LD 90 is particularly important to enhance the education levels of low-skill, low-income, working adults so they can compete for the higher-paying jobs that will lift them out of poverty.
Data show that 69 percent of low-income Maine families work. Think about that –more than two out of every three working families in Maine has someone who holds a full-time job (sometimes more than one), but don’t earn enough to meet a basic needs budget (calculated at 200 percent of the federal poverty level or $39,060 for a three person family). One of the best ways to improve the economic conditions of low-income working adults is to improve their knowledge and skills so that they can obtain a better paying job.
We have a long way to go. Maine lags behind New England on a number of indicators:
- Nearly 34 percent of Mainers ages 18 to 64 have only a high school diploma or equivalent; the highest in New England.
- 24 percent of Mainers ages 18 to 64 have some post-secondary education, but no degree. The rate of degree completion in Maine is less than all other New England states, except Rhode Island.
- 35 percent of Mainers ages 18 to 64 have an associate degree or higher. Maine lags behind New England in rate of attainment for higher education.
The hard fact is that the vast majority of jobs that pay wages sufficient to support a family require some postsecondary education, and low educational attainment is associated with high rates of unemployment and poverty.
Mainers without postsecondary education are mostly in low-paying jobs. In Portland, a single parent supporting one child and earning minimum wage needs to work 108 hours per week to meet her family’s simplest needs.
Conversely, Mainers earning a credential (with as little as one year of a college) can pull themselves out of poverty, earning $8,500 per year more than an adult with a high school diploma. An individual with a bachelor’s degree earns on average $20,000 per year more than workers with a high school diploma.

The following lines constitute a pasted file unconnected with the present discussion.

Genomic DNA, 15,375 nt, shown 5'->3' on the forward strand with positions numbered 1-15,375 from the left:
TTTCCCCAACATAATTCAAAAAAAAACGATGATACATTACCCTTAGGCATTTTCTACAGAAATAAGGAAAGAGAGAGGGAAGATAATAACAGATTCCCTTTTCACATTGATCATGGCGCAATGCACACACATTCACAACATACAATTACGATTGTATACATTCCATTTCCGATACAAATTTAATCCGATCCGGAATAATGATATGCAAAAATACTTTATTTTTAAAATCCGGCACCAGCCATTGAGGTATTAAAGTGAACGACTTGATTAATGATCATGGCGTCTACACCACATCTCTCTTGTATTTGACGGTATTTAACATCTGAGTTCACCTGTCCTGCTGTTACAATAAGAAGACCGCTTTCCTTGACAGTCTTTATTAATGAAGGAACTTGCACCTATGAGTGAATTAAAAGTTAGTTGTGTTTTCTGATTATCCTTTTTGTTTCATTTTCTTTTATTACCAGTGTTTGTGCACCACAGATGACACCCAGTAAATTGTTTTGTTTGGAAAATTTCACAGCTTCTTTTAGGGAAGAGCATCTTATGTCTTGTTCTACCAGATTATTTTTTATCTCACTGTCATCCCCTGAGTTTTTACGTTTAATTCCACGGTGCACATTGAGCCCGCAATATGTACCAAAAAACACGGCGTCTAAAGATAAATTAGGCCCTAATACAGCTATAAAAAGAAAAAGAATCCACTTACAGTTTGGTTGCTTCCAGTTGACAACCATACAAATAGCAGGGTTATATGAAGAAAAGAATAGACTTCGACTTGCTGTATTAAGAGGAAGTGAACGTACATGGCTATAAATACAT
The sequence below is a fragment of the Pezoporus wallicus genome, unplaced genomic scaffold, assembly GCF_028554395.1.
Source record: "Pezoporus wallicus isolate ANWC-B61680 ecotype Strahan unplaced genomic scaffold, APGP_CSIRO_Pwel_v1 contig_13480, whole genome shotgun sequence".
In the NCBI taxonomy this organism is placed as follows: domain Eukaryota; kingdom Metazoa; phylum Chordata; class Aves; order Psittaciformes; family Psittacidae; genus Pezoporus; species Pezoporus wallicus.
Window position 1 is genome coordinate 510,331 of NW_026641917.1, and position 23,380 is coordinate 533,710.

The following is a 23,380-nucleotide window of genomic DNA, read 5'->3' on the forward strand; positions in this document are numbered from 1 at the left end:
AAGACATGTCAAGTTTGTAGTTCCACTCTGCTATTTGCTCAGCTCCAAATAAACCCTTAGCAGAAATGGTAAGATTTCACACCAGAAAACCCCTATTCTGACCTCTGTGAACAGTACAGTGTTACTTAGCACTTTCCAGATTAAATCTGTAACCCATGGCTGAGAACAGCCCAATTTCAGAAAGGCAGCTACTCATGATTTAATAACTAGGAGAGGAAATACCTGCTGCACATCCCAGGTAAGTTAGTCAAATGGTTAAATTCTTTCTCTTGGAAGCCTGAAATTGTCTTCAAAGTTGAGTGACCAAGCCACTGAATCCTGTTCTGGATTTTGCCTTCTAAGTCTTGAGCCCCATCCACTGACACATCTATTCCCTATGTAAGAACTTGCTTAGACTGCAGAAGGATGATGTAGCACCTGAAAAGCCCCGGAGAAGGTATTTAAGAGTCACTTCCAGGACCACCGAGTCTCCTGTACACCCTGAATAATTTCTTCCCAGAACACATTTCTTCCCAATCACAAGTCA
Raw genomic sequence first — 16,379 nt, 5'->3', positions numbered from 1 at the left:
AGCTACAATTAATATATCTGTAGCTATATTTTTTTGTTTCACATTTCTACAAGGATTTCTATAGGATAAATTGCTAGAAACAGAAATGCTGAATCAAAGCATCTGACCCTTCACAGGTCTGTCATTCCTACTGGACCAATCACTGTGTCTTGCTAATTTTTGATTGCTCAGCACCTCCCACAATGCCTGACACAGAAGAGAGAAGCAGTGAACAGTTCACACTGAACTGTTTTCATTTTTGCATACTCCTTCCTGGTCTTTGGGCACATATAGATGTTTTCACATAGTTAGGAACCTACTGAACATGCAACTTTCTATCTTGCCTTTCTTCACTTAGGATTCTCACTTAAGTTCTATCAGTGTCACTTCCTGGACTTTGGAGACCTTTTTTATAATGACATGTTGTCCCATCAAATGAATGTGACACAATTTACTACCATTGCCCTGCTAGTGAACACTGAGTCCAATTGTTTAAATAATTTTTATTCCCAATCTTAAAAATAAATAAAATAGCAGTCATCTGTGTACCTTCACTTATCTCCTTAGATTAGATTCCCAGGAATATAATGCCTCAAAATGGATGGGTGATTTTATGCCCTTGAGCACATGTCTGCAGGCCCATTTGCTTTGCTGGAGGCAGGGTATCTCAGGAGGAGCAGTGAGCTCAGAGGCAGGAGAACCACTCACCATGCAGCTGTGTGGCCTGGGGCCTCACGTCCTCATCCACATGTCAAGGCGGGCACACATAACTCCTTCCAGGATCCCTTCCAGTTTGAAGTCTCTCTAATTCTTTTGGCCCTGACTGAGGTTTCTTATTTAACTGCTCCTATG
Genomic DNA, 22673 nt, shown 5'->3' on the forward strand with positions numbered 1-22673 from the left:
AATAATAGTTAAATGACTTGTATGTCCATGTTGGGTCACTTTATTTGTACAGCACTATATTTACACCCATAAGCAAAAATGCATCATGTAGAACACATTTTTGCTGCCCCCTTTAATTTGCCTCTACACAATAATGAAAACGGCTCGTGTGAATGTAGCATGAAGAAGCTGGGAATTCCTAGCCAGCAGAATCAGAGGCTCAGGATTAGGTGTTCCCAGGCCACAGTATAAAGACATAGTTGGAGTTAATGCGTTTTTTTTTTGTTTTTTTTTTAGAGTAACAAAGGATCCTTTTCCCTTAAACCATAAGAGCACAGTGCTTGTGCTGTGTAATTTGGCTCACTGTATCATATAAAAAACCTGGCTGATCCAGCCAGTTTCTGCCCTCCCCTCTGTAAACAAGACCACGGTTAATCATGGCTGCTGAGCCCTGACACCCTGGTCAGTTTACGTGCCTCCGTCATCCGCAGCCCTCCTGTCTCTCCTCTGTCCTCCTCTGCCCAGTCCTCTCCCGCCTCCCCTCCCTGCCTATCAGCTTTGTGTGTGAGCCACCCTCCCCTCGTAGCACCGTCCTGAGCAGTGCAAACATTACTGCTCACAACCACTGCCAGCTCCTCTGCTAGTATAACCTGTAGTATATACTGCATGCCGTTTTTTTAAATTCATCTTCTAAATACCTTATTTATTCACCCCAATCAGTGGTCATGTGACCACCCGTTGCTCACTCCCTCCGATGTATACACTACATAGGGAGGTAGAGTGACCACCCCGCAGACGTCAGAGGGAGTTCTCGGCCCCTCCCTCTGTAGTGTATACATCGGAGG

Working adults want to go to school. Yet, their aspirations do not match their achievement. Data show that each year, roughly 65 percent (nationally) of those who complete the GED say their goal is to obtain further education beyond the GED level. Yet, the GED Testing Service found that only 12 percent of those who completed the GED test in 2004 earned a postsecondary credential by 2010.
For low-income working adults to succeed in higher education, the hurdles are immense. Parents have children to care for. Courses are expensive. Financial aid often doesn’t pay for part-time schooling. Adult students may lack study skills or computer skills needed to succeed in college.
Clearly for our hardest working families to have the same economic opportunities as the rest of us, Maine needs to do everything it can to support their educational attainment that will lead to better paying jobs.
There are four central issues for state policies to help bring low-income working adults into the college classroom:
3. Aspirational/Confidence to Succeed in College
4. Career Pathways and Credentialing
In addition to the ideas being considered in LD 90, the Maine Center for Economic Policy suggests policy changes in each of these areas in order to ensure that low-income working Mainers can attain the higher education levels needed to achieve economic security.
I will address each of these four areas:
• Help more low-income adults to access financial aid. Student aid programs in Maine are often geared toward high academic achievers and are awarded on a first-come, first-served basis. This means that those who most need financial aid may not receive it. The state should revisit its policies and consider prioritizing funding for those with the fewest economic resources.
• Target financial aid programs to low-income adults attending part-time. Many adult students work and are raising children. They typically face significant challenges in balancing family demands with course work. Often the only way they can attend school is on a part-time basis. Yet many of the financial aid programs are only available to full-time students. Scholarships, financial aid, and interest-free loans for part-time, low-income adults are needed.
1. Accessibility/Eliminate Barriers
• Maintain and enhance effective student and family supports. In order for low-income, adult students to successfully complete a degree or credential, they often need supports in addition to—and/or different from—those available to traditional students. They may need more academic advising and mentoring, emergency financial aid, or supports that help them balance school with work and family responsibilities. In one state (Kentucky), the demand of family responsibilities was the most common reason given for leaving community college before earning a degree.
In Maine, several very effective school and family support programs already exists, which can be upgraded and/or expanded.
o Maine’s Head Start and child care subsidy programs ensure parents have high quality care for children that allow them to work and go to school.